Iran: Annual report on the death penalty 2017

IRAN HUMAN RIGHTS (MARCH 13, 2018): The 10th annual report on the death penalty in Iran by Iran Human Rights (IHR) and ECPM shows that in 2017 at least 517 people were executed in the Islamic Republic of Iran. 
This number is comparable with the execution figures in 2016 and confirms the relative reduction in the use of the death penalty compared to the period between 2010 and 2015. 
Nevertheless, with an average of more than one execution every day and more than one execution per one million inhabitants in 2017, Iran remained the country with the highest number of executions per capita.
2017 Annual Report at a Glance:
At least 517 people were executed in 2017, an average of more than one execution per day111 executions (21%) were announced by official sources.Approximately 79% of all executions included in the 2017 report, i.e. 406 executions, were not announced by the authorities.At least 240 people (46% of all executions) were executed for murder charges - 98 more than in 2016.At le…

Thailand: Burmese men to appeal conviction in Koh Tao murders of British backpackers

Hannah Witheridge and Davild Miller
Hannah Witheridge and Davild Miller
The disputed DNA evidence that led to the conviction of 2 Burmese men for the British backpacker murders on a Thai holiday island will be at the centre of an appeal against the verdicts.

Lawyers for the 2 men announced on Tuesday that they will file their 200-page appeal on Monday at the courthouse in Koh Samui, accompanied by the mothers of the convicted migrant workers.

The next stage in the legal battle will put the spotlight back on the controversy about the police investigation and prosecutions following the killings of Hannah Witheridge, 23, and David Miller, 24, on the holiday island of Koh Tao.

The appeal process by Zaw Lin and Wai Phyo, both 22, is expected to drag on for years, extending the anguish for the families of the 2 victims.

It will also again focus attention on the contentious roles of British detectives dispatched by David Cameron to observe the investigation by their Thai counterparts in a death penalty case.

"Zaw Lin and Wai Phyo both repeated their sorrow and sympathy for Hannah and David's families, but they insist they had nothing to do with their deaths," Andy Hall, a Bangkok-based British migrant rights activist, told the Telegraph after visiting the men at the high-security death row prison in Bangkok.

"They remain hopeful that that justice will be done and their names will be cleared."

Ms Witheridge was raped and she and Mr Miller were savagely bludgeoned to death with a wooden hoe as they walked back to their hotel rooms late at night along a beach in Sept 2014.

The investigation was dogged by mis-steps amid deepening questions about Thailand's reputation as a safe tourist idyll.

Zaw Lin and Wai Phyo
Zaw Lin and Wai Phyo: "Nothing to do with their deaths."
With the Thai junta making the case a priority, the two Burmese bar workers were arrested in early October.

The pair initially confessed to the killings but quickly retracted their statements, saying they were tortured.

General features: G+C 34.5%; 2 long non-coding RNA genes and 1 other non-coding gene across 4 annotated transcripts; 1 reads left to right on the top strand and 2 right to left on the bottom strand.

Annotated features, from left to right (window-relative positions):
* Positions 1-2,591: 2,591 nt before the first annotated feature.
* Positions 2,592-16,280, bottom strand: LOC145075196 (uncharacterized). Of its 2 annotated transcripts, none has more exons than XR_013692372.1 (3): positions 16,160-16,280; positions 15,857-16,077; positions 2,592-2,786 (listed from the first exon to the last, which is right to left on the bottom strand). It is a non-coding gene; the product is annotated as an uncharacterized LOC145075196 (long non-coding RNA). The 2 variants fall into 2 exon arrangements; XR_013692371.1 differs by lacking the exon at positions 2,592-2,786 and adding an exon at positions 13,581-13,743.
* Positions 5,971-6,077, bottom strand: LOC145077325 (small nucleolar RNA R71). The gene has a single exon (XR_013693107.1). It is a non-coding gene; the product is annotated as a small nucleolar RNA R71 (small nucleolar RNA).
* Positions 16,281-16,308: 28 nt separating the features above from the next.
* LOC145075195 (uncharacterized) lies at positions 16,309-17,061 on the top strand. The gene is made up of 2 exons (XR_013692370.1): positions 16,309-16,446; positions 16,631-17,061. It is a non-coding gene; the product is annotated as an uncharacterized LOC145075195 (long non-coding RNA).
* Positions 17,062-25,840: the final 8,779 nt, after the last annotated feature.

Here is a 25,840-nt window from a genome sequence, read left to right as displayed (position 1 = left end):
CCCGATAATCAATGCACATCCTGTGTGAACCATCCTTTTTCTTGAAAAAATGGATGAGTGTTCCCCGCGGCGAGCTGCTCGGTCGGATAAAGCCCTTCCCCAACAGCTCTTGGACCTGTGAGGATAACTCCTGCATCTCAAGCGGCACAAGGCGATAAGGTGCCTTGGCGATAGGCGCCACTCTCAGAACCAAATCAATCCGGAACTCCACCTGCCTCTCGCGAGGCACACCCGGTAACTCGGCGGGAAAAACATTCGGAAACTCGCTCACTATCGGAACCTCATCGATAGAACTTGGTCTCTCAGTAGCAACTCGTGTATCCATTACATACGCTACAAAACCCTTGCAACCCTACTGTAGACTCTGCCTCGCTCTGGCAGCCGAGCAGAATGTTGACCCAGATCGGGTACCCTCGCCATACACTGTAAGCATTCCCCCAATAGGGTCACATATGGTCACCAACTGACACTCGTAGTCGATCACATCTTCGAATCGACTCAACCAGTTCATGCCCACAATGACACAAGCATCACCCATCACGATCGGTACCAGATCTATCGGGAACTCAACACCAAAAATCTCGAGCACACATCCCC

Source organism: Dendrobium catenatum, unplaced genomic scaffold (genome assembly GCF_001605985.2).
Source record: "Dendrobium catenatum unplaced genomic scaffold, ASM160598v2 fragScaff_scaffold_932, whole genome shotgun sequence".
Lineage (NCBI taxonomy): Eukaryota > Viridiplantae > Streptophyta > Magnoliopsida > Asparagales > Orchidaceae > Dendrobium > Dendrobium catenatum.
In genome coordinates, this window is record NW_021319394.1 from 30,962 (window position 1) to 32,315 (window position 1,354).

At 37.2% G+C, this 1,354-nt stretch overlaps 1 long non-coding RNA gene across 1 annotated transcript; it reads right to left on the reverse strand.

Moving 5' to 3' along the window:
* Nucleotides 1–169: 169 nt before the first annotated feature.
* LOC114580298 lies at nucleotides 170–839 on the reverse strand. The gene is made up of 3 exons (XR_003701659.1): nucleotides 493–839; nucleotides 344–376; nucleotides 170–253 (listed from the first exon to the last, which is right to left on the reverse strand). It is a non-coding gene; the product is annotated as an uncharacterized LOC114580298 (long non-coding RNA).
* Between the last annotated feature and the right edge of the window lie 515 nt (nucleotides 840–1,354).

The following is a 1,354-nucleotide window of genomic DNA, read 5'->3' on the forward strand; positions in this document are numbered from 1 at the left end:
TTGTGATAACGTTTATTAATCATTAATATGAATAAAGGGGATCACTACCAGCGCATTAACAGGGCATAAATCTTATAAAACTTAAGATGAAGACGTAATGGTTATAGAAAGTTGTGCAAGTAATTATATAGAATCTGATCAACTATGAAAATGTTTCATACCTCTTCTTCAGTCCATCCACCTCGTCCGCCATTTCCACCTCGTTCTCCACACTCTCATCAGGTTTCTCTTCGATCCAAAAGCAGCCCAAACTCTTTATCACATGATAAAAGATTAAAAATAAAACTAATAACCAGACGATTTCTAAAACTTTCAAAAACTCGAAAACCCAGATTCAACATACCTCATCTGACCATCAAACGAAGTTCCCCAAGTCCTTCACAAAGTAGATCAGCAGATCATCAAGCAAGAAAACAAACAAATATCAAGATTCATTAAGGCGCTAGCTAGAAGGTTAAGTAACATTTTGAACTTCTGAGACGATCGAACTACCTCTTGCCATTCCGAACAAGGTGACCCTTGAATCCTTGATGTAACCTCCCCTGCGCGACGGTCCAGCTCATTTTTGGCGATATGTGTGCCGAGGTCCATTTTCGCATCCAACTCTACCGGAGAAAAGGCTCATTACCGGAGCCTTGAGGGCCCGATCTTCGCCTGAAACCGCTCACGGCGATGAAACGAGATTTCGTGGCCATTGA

The 3 judges who handed down the guilty verdicts and death penalties concluded that the prosecution proved its case with forensic evidence that met "international standards" linking the 2 men to the murders.

However, Jane Taupin, a renowned Australian forensic scientist who has been advising the defence on its appeal, told the Telegraph that documents explaining how Thai investigators matched the 2 men's DNA to the victims were not submitted and other paperwork had hand-written changes.

Ms Taupin noted that the highly complex standards for DNA matching based on statistical probability were not provided. And she also pointed out that there were serious questions about the chain of custody of the DNA samples.

There have also been persistent questions about the accreditation of the laboratory that handled the forensic evidence.

"The scientific records were lacking and so it is impossible to determine whether they meet international standards," Ms Taupin said. "I certainly do not see that the court could conclude that the forensic evidence met those international standards."

Pornthip Rojanasunand, Thailand's best-known forensic scientist, testified for the defence that the crime scene was not protected and the collection of evidence "contradicted the principles of forensic science".

She also told the court that her own laboratory's testing of the hoe that was the murder weapon recovered DNA samples, but none that matched the accused men.

The prosecution said that DNA taken from the accused men matched samples recovered from the body of Miss Witheridge.

The convictions apparently split the families of the victims. Mr Miller's parents and brother issued a powerful statement saying that justice had been done with the Christmas Day verdicts after sitting through much of the trial.

Ms Witheridge's family have not made a formal comment. But her sister Laura later issued a blistering attack on the Thai police for its "bungled" investigation into the killings.

She claimed that she had received death threats, said that her family was offered money to keep quiet after the murders and accused the Thai authorities of "covering-up" the killings of other Western tourists on Koh Tao.

Source: telegraph.co.uk, May 17, 2016

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